In other words, the difference shows where we need to focus our energies in confronting and dislodging the corrupt people who have run our society into the ground.

    So keep criticizing the Fed, Dr. Paul. Your play-acting at defiance of our elites won’t accomplish anything, and it won’t inconvenience you one bit.

    Read More
    • Replies: @jtgw
    Don't you see how your first point contradicts your second? Who cares whether elites ignore or denounce Paul, provided that the same desired result is achieved, namely no change to current monetary policy?

    I think the real reason elites mostly ignore Paul on this is most people don't understand monetary policy and just vaguely accept that the government decides what is or isn't money and assigns value to that money. They can't get their heads around the competing arguments for fiat versus commodity currency, so they just don't think or talk about it. So there isn't much of a popular movement against the Fed, which suits the powers that be just fine. People can grapple with arguments over social policy and immigration much more easily, on the other hand, so they tend to have strong opinions and the elites are forced to crack down on their opponents.

    By the way, Paul's opponents have tried to smear him as a racist and bigot. It's just the smears didn't stick enough to destroy his reputation because there is no evidence that he is one. So they just went for neutralization, e.g. last-minute changes to nomination rules in order to disqualify his delegates.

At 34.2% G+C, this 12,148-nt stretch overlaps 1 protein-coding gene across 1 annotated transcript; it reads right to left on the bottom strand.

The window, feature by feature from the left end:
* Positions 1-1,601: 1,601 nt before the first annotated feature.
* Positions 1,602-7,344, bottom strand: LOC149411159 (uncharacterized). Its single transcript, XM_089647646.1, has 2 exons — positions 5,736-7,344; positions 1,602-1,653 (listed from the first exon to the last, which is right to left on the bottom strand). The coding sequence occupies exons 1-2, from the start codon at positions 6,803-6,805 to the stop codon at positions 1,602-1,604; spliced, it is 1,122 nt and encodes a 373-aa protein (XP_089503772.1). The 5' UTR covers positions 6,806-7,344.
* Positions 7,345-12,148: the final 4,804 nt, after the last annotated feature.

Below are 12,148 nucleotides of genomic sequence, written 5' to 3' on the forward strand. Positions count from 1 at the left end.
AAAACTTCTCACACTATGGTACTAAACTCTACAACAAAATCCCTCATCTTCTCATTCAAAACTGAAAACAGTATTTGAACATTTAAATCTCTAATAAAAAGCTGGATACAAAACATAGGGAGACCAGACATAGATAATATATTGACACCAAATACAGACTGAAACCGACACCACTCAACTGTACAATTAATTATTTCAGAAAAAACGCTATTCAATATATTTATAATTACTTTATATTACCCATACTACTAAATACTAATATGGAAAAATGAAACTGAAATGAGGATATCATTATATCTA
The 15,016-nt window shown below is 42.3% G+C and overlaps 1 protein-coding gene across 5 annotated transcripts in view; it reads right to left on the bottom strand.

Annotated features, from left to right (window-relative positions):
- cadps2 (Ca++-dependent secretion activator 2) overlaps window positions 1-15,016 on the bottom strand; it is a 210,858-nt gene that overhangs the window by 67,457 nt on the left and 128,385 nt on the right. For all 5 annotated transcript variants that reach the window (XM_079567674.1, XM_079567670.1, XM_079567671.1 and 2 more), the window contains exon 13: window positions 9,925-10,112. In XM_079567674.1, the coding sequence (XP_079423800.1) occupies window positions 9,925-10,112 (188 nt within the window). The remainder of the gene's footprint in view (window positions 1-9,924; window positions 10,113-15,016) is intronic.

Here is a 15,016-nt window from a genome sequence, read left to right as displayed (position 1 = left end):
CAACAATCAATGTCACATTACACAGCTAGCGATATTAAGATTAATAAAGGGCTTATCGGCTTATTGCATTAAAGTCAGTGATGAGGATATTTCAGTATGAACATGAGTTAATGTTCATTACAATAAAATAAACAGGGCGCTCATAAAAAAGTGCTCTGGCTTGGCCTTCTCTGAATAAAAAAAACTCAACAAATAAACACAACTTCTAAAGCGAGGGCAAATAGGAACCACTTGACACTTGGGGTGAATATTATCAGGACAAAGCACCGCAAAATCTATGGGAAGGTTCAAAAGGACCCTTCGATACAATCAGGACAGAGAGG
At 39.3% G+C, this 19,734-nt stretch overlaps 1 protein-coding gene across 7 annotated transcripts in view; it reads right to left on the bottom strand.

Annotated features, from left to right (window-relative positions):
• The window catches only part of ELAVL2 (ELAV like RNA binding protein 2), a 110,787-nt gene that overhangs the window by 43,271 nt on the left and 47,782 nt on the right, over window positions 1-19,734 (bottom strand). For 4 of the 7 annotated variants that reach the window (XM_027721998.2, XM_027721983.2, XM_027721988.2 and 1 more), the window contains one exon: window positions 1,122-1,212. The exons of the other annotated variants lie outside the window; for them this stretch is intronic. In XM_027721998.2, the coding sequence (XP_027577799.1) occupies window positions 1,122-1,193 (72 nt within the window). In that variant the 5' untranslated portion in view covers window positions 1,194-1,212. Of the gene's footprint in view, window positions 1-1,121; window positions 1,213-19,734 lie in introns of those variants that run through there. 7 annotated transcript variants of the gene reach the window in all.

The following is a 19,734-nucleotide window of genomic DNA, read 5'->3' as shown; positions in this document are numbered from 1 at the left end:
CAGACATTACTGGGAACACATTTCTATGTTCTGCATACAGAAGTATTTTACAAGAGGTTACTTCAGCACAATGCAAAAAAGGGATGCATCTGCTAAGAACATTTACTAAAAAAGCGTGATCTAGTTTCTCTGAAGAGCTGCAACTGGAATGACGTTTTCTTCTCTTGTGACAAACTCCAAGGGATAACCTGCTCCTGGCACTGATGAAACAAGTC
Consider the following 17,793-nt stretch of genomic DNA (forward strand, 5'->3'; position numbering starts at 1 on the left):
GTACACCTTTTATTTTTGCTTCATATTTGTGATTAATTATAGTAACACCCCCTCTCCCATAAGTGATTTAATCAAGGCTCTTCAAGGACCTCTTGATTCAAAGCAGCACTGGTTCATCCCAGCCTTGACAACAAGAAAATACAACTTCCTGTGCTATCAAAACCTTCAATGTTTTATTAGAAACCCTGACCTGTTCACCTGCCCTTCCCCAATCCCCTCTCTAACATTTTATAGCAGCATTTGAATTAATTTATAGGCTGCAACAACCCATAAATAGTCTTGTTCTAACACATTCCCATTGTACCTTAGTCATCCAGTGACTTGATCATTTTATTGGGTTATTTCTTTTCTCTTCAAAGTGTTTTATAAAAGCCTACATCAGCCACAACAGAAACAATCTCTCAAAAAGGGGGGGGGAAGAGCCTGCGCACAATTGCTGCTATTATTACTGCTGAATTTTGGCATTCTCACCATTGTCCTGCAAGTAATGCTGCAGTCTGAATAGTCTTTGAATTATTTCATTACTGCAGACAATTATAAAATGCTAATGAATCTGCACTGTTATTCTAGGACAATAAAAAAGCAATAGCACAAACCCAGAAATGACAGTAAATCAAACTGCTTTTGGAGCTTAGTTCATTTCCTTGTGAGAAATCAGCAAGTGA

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  2. @advancedatheist
    Ron Paul has spent his life criticizing the Federal Reserve, with the following consequences:

    1. Nothing has happened to the Federal Reserve.

    2. And more importantly, nothing has happened to Ron Paul, in the sense that no one in power has retaliated by prosecuting Paul, causing him to lose jobs or pressuring him to humiliate himself publicly by apologizing for and renouncing his statements about the Fed. Our elites have just ignored Paul, and on the whole he has had an easy life, despite his self-promotion as an enemy of tyranny. These elites just don't feel vulnerable through attacks on the Fed.